Georgia leads the country in a pretty sobering statistic: More women die here as a result of pregnancy-related issues than in any other state.
But one man is working to change that.
Charles Johnson and his wife Kira, were thrilled to be expecting their second son Langston two years ago.
"We walked into Cedars Sinai on April 2016 on what we expected to be the happiest day of our lives and really walked into a nightmare," said Johnson.
About an hour after Kira delivered their baby boy, Charles noticed blood flowing from her catheter. He alerted the staff, who said they would do some testing and a scan, but then hours passed.
"I'm watching her condition deteriorate," said Johnson. "I'm becoming more and more alarmed. I'm asking where is the CT scan that was ordered four or five hours ago? At which point I'm told, well your wife just isn't a priority right now."
It wasn't until after midnight, eight hours after Johnson alerted the staff to the bleeding that they took Kira back for surgery.
"He (the doctor) says to me, 'We're going to take her back in, I'm going to go in the same incision I made the C-section, find out what's going on, and she'll be back in 15 minutes.' That was the last time I saw Kira alive," said Johnson.
When they took Kira back to surgery and they opened her up, there were 3.5 liters of blood in her abdomen. Doctors listed the cause of death as cardiac arrest.
"This (quilt patch represents) is Kira Johnson," said midwife Corrinna Edwards of Bellies to Babies. "She was having a repeat C-section."
Edwards carries with her a quilt made of patches that tell the story of mothers who have died from childbirth-related issues. A quilt that speaks for women who no longer have a voice.
"It's definitely a crisis," said Edwards. "There is no reason for women to be dying in 2018 from childbirth."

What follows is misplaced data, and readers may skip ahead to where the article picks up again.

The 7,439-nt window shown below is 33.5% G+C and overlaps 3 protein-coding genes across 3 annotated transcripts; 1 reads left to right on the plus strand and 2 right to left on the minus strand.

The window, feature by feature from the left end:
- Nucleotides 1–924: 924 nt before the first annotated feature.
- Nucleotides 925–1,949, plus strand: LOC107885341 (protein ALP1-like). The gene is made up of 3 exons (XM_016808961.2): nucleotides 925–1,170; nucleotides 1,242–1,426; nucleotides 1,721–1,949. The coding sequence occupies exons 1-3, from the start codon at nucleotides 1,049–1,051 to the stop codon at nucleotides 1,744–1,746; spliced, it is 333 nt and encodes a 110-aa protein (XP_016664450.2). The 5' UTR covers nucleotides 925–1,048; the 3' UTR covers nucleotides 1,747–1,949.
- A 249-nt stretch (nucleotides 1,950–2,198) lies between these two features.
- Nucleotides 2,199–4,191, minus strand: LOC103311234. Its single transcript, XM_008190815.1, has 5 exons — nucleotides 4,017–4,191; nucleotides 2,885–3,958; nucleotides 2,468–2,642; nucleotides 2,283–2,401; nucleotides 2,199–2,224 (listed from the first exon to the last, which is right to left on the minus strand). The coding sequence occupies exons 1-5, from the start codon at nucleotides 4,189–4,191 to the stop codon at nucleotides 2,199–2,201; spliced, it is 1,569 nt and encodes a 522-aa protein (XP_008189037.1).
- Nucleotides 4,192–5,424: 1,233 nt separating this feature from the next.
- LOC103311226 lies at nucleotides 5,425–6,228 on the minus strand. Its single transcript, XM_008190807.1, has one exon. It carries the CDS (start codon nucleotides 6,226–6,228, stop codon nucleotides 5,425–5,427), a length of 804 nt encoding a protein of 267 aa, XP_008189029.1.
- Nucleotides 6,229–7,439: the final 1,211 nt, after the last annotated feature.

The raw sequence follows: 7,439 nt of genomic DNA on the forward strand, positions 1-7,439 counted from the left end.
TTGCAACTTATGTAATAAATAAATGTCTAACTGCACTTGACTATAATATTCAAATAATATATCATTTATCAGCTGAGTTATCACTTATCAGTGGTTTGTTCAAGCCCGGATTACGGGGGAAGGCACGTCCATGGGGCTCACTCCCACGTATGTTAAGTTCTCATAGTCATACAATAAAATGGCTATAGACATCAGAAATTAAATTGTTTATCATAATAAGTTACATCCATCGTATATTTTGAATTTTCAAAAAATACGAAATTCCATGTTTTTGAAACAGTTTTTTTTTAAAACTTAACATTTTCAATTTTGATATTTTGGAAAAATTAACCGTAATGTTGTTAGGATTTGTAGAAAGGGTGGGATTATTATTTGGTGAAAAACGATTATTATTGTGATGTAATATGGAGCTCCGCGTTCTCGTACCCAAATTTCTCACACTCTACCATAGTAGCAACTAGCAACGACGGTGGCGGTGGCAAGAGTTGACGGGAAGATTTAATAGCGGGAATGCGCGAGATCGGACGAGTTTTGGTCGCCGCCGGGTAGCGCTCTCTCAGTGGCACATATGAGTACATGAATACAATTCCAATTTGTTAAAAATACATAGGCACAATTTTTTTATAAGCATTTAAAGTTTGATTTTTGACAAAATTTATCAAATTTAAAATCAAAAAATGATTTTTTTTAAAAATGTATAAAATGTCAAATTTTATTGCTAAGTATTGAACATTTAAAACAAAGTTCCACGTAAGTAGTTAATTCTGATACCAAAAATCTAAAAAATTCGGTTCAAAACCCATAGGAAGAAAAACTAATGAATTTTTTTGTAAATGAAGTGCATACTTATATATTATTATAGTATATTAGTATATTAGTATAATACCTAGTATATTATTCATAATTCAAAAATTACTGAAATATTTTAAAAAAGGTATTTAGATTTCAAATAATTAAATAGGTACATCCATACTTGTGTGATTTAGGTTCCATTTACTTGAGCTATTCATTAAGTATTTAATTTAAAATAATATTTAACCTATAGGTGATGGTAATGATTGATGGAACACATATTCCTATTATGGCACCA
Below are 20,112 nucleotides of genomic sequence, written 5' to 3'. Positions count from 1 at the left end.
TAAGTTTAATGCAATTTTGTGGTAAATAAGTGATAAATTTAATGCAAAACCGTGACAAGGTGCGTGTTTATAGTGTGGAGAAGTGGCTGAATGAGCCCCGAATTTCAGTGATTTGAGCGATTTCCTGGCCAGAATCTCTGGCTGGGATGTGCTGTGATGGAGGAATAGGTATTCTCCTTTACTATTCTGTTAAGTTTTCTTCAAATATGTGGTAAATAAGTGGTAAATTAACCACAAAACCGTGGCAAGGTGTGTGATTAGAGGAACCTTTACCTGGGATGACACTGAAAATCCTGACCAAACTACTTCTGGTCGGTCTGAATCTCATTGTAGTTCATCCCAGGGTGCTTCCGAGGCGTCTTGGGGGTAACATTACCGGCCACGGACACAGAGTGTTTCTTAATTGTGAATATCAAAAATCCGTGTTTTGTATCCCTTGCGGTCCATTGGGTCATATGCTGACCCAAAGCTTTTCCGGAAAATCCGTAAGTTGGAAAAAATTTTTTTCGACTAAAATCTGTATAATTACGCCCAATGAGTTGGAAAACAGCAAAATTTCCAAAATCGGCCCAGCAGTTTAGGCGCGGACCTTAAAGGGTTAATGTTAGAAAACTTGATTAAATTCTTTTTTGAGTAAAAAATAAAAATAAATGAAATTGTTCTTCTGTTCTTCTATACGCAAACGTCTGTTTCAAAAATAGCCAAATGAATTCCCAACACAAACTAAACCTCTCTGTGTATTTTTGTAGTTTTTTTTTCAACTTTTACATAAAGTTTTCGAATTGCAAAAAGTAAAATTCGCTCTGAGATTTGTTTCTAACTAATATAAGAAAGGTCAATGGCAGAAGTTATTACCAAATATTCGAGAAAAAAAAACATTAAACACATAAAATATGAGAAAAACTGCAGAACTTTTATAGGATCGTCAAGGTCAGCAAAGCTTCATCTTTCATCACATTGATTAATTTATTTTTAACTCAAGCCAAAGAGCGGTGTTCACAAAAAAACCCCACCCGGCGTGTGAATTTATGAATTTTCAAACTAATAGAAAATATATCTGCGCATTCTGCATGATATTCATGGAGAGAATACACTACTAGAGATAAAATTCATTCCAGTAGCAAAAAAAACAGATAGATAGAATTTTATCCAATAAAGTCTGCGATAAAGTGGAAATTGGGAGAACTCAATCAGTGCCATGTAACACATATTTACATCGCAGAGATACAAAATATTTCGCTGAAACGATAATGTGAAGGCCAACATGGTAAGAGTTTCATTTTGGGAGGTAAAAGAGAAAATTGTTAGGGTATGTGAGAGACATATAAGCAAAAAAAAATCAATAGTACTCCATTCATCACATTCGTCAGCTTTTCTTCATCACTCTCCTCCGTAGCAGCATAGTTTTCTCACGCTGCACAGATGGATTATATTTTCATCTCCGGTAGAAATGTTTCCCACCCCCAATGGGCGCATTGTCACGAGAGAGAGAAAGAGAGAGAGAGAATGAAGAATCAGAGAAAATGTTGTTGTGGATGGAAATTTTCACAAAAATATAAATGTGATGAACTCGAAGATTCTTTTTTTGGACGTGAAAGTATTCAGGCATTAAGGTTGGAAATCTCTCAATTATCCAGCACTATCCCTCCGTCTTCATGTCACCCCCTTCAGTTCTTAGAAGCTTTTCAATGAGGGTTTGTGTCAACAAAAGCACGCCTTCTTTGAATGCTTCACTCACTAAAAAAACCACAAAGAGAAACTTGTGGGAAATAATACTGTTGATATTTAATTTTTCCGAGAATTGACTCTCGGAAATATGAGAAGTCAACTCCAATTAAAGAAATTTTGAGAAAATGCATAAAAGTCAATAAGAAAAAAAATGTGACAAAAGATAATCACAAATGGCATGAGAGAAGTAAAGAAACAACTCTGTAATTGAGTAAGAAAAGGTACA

But they are dying and according to a new report by America's Health Rankings, more women are dying in Georgia from birth-related issues than anywhere else in the country.
"Women are dying mostly postpartum," said Edwards. "It's not even at the birth, it's after the birth. that's when Kira Johnson died, that's when Tanisha Malloy died.”
Edwards says research shows the maternal death rate is highest among women of color. Johnson says he doesn't want any families to go home without their mothers.
Since he and his boys lost Kira, Johnson says he works hard to make sure his boys remember their mom.
"We talk about mommy constantly if there's a song that comes on, we dance to Michael Jackson in the morning," said Johnson. "If we're eating one of Kira's favorite foods we talk about her."
And as part of that remembrance, Johnson has become a bell ringer in political circles, advocating so that fewer women die as a result of child birth related issues.
"My task and our creed is simple," said Johnson. "Wake up, make mommy proud, repeat, and that's how we approach every single day."
Johnson is working to get legislation passed that would require states to create committees that study maternal mortality. He says we need to know exactly why mothers are dying to come up with solutions. He has also created an organization, 4 Kira, 4 Moms. If you would like information on how you can advocate for mothers, click here.
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